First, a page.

13. Full incentive structures for agents and master-agents including fee and revenue sharing structures[71]

 

The Principal or master-agent in this case is also mandated to have policies and procedures for the conduct and due diligence[72] of agents/master-agent, and provide the particulars of the agent/master-agent within thirty days of appointment to the Bank of Ghana.[73] Thus, reducing the risk of financial fraud, which in recent times has proven a challenge to Ghana’s drive for a thriving digitised money industry, particularly for MTN Ghana Ltd.[74]

To ensure that fit and proper persons are engaged as agents or master-agents, the Payment Systems and Services Act 2019 obliges principals to consider the following in assessing the eligibility[75] of the prospective agent/master-agent;

  1. The agent/master-agent’s criminal records if any in matters relating to finance, fraud, honesty or integrity
  2. Any negative information in credit reference bureaus
  3. Business experience and track record where applicable
  4. Any other matter which impacts on the person

In addition to the above, the agent/master-agent to be, must not be classified as non-performing borrower by any bank or specialised deposit-taking institution at least a year before appointment and for the duration of the agency agreement.[76]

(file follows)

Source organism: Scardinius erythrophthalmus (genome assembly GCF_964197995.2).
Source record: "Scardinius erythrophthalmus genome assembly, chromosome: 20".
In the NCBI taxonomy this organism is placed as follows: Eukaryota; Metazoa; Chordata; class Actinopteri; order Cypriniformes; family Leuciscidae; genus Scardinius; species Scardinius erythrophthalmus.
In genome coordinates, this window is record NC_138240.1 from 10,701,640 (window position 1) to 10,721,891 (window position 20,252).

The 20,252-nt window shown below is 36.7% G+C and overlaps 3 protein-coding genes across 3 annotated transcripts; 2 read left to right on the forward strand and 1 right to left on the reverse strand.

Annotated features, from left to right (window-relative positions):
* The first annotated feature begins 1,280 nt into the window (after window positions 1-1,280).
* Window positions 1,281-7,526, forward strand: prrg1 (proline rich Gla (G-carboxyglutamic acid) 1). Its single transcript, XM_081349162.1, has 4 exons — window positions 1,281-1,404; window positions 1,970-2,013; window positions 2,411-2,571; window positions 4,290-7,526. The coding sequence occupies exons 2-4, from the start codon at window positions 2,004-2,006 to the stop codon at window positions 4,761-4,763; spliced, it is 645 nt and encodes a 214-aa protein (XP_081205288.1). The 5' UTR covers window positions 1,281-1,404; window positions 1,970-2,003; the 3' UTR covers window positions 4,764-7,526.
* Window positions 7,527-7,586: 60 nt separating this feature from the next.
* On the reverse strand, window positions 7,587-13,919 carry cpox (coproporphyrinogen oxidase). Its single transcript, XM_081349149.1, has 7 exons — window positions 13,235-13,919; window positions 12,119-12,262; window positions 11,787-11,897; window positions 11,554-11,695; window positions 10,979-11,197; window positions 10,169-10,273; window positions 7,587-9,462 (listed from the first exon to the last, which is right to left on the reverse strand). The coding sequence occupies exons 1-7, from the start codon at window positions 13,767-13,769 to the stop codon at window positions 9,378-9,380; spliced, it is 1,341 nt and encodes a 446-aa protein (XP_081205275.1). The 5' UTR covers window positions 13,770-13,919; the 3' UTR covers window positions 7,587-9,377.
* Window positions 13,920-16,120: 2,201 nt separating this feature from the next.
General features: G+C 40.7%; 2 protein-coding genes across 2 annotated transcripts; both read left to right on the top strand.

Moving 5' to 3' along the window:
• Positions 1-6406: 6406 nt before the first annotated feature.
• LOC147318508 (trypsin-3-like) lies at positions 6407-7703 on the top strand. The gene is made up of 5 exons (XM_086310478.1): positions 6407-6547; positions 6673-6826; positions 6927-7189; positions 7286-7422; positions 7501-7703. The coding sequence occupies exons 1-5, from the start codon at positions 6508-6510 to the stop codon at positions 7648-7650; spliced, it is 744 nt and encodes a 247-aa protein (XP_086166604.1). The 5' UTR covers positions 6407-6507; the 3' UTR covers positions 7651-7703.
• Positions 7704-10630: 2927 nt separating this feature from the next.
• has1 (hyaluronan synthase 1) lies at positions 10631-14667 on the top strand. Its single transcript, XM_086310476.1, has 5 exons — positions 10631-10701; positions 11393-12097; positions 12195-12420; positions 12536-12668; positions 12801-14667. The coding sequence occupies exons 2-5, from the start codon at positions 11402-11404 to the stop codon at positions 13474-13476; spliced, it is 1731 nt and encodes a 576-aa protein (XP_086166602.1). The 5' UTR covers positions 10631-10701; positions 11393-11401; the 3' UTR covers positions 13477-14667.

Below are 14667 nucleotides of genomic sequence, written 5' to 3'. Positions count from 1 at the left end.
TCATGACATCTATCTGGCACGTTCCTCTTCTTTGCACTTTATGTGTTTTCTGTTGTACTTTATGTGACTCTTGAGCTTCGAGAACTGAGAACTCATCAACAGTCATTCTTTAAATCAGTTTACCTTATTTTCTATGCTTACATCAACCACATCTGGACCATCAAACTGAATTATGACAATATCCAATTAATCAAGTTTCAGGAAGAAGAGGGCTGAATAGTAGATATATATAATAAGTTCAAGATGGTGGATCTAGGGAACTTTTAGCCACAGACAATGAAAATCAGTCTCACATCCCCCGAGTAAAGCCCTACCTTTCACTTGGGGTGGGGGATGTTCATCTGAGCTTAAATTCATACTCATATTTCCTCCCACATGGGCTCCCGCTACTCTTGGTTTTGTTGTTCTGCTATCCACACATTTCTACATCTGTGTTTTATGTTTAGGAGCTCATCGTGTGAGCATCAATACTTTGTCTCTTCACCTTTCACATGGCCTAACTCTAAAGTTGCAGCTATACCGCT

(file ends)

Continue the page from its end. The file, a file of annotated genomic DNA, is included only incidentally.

After appointment, the permissible activities[77] of the agent/master-agent shall perform under the agency agreement shall include;

  1. Functions associated with the marketing of credit, savings, investment and insurance products[78];
  2. Receipt, verification and forwarding of applications for the functions listed in (a) above to a bank or specialised deposit-taking institution;
  3. Receipt, verification and forwarding of applications for payment cards, account opening and cheque books to a bank or specialised deposit-taking institution;